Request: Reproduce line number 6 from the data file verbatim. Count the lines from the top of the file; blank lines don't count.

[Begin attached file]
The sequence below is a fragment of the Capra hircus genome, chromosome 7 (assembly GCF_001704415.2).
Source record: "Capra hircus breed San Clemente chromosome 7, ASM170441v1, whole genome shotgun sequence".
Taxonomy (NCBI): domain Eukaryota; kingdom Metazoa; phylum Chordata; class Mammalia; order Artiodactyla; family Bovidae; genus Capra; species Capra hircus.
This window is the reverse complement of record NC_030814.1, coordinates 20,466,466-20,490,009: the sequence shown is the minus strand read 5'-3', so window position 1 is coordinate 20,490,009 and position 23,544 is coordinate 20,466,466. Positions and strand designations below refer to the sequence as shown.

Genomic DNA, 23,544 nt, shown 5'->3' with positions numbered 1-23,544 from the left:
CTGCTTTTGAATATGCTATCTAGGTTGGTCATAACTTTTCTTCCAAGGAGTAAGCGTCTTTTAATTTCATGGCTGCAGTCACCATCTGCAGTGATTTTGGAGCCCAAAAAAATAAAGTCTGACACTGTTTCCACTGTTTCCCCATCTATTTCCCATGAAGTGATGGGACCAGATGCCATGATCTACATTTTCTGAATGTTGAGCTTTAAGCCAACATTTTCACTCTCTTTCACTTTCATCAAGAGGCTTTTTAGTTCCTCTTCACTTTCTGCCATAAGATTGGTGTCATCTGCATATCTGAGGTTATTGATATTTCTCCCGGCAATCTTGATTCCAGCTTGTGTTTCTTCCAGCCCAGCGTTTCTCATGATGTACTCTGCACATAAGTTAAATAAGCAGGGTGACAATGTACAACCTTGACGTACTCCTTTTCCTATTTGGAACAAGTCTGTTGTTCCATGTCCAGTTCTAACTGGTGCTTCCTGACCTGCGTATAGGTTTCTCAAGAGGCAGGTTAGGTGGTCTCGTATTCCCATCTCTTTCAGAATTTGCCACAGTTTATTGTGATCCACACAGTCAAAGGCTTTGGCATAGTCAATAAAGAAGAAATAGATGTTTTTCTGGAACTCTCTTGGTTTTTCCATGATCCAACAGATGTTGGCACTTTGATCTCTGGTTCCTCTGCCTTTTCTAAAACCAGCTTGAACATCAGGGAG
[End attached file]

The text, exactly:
CTGCTTTTGAATATGCTATCTAGGTTGGTCATAACTTTTCTTCCAAGGAGTAAGCGTCTTTTAATTTCATGGCTGCAGTCACCATCTGCAGTGATTTTGGAGCCCAAAAAAATAAAGTCTGACACTGTTTCCACTGTTTCCCCATCTATTTCCCATGAAGTGATGGGACCAGATGCCATGATCTACATTTTCTGAATGTTGAGCTTTAAGCCAACATTTTCACTCTCTTTCACTTTCATCAAGAGGCTTTTTAGTTCCTCTTCACTTTCTGCCATAAGATTGGTGTCATCTGCATATCTGAGGTTATTGATATTTCTCCCGGCAATCTTGATTCCAGCTTGTGTTTCTTCCAGCCCAGCGTTTCTCATGATGTACTCTGCACATAAGTTAAATAAGCAGGGTGACAATGTACAACCTTGACGTACTCCTTTTCCTATTTGGAACAAGTCTGTTGTTCCATGTCCAGTTCTAACTGGTGCTTCCTGACCTGCGTATAGGTTTCTCAAGAGGCAGGTTAGGTGGTCTCGTATTCCCATCTCTTTCAGAATTTGCCACAGTTTATTGTGATCCACACAGTCAAAGGCTTTGGCATAGTCAATAAAGAAGAAATAGATGTTTTTCTGGAACTCTCTTGGTTTTTCCATGATCCAACAGATGTTGGCACTTTGATCTCTGGTTCCTCTGCCTTTTCTAAAACCAGCTTGAACATCAGGGAG